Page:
A 27-year-old raised $10 million from venture capitalists for an unusual hedge fund
Andrew Burton/Getty Images
Andrew Burton/Getty Images
The 27-year-old in question is Olaf Carlson-Wee, and he's launching a strategy that invests in cryptocurrencies.To be clear, the $10 million managed by Carlson-Wee's Polychain Capital is peanuts in the hedge fund world. But Polychain's strategy is rare, with few other funds trading in cryptocurrencies. Most hedge funds trade stocks, bonds, and currencies, with variations of different strategies.
So what is a cryptocurrency?A cryptocurrency is basically a digital, encrypted currency that is decentralized, so no one single power oversees its value. Bitcoin is the most famous of cryptocurrencies - nobody knows who created it - and it's divorced from any government. It's considered a secure, private currency, drawing the attention of antigovernment and privacy-minded folks. But it's not the only one - several other cryptocurrencies exist and are being developed.
Transactions for these currencies are recorded in blockchain, a private (encrypted) ledger.Carlson-Wee is betting that he can choose the cryptocurrencies that will go up in value - and he expects hundreds of them to enter the market.
"The challenge for someone running a hedge fund is how to build a portfolio across that spectrum of risk and how to choose which of the new issues are going to become important, and which are not," said Brad Burnham, partner at Union Square Ventures, which is investing in the fund.
Courtesy of Olaf Carlson-Wee
Carlson-Wee, a Vassar College grad, wrote his undergrad thesis on bitcoin."I was immediately enamored and sort of obsessed," he said. "I thought the prospect of [bitcoin] had massive implications."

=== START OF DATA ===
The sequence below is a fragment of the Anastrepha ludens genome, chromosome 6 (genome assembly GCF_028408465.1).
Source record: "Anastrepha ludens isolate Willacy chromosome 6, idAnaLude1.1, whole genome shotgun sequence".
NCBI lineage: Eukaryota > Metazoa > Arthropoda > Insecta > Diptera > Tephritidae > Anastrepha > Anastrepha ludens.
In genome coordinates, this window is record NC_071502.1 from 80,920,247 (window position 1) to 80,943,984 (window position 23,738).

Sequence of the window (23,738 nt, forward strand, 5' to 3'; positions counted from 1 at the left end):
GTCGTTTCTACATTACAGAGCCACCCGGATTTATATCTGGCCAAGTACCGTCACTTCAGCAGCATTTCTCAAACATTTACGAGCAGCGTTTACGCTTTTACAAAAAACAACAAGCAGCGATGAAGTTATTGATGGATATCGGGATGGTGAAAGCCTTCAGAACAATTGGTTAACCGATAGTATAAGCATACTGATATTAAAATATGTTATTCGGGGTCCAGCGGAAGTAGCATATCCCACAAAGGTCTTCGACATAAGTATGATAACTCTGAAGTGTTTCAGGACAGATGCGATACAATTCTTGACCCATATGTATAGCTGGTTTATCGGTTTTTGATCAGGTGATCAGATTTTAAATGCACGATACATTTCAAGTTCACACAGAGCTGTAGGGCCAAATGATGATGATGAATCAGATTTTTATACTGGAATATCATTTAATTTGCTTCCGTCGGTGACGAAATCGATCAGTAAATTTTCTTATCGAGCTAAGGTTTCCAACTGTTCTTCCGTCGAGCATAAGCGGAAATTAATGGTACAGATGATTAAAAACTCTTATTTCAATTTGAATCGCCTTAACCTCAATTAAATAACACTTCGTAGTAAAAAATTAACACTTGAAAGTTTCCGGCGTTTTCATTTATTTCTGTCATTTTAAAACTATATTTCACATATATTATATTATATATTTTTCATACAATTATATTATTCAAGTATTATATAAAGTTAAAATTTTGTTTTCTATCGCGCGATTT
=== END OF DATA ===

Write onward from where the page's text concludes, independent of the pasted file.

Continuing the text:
He then went to Coinbase, a digital asset exchange, and headed risk, overseeing things like fraud prevention and account security, he said.
Instead of talking with sell-side researchers or looking at credit agencies (there are none), Carlson-Wee spends his time reading through the white papers that describe the protocols, interviewing the lead developers, and looking at a protocol's machinations in the GitHub repository.
"This qualitative research is supplemented by market data such as price and trading volume as well as network data such as transactions per day, dollar value transacted per day, and the estimated cost of a network-scale attack," he said.He also embeds himself within the groups that are using the protocols to get a sense of how they are interacting with them, he said.
Its investors tend to be those that are already sold on blockchain, but "aren't necessary sold that bitcoin has solved all the problems," so they are seeking to invest in other cryptocurrencies, Ryan said.Ryan, who has a programming background, says his job is to evaluate the protocols that people are developing and the problems they are trying to solve.
"The market is so immature, and requires a high degree of technical understanding to wade through the stuff that isn't bulls***," Ryan said. "A lot of stuff I couldn't do if I wasn't a programmer with a cryptography background. There's not like a ratings agency for any of these [currencies]."Still, like with Polychain's strategy, there are parallels. Ryan meets with protocol developers and tries to get a sense of how serious they are, and whether their source coding is legit.To be sure, this world of funds is very young. Until recently, Ryan was working on the fund part-time, he said.
And it's unlikely for these kinds of funds to grow large. Bitcoin, the most popular coin, has about a $13.7 billion market cap.
"Bitcoin is like 80% of the total market of coins," Ryan said. "It would give someone pause to start a $50 million fund."
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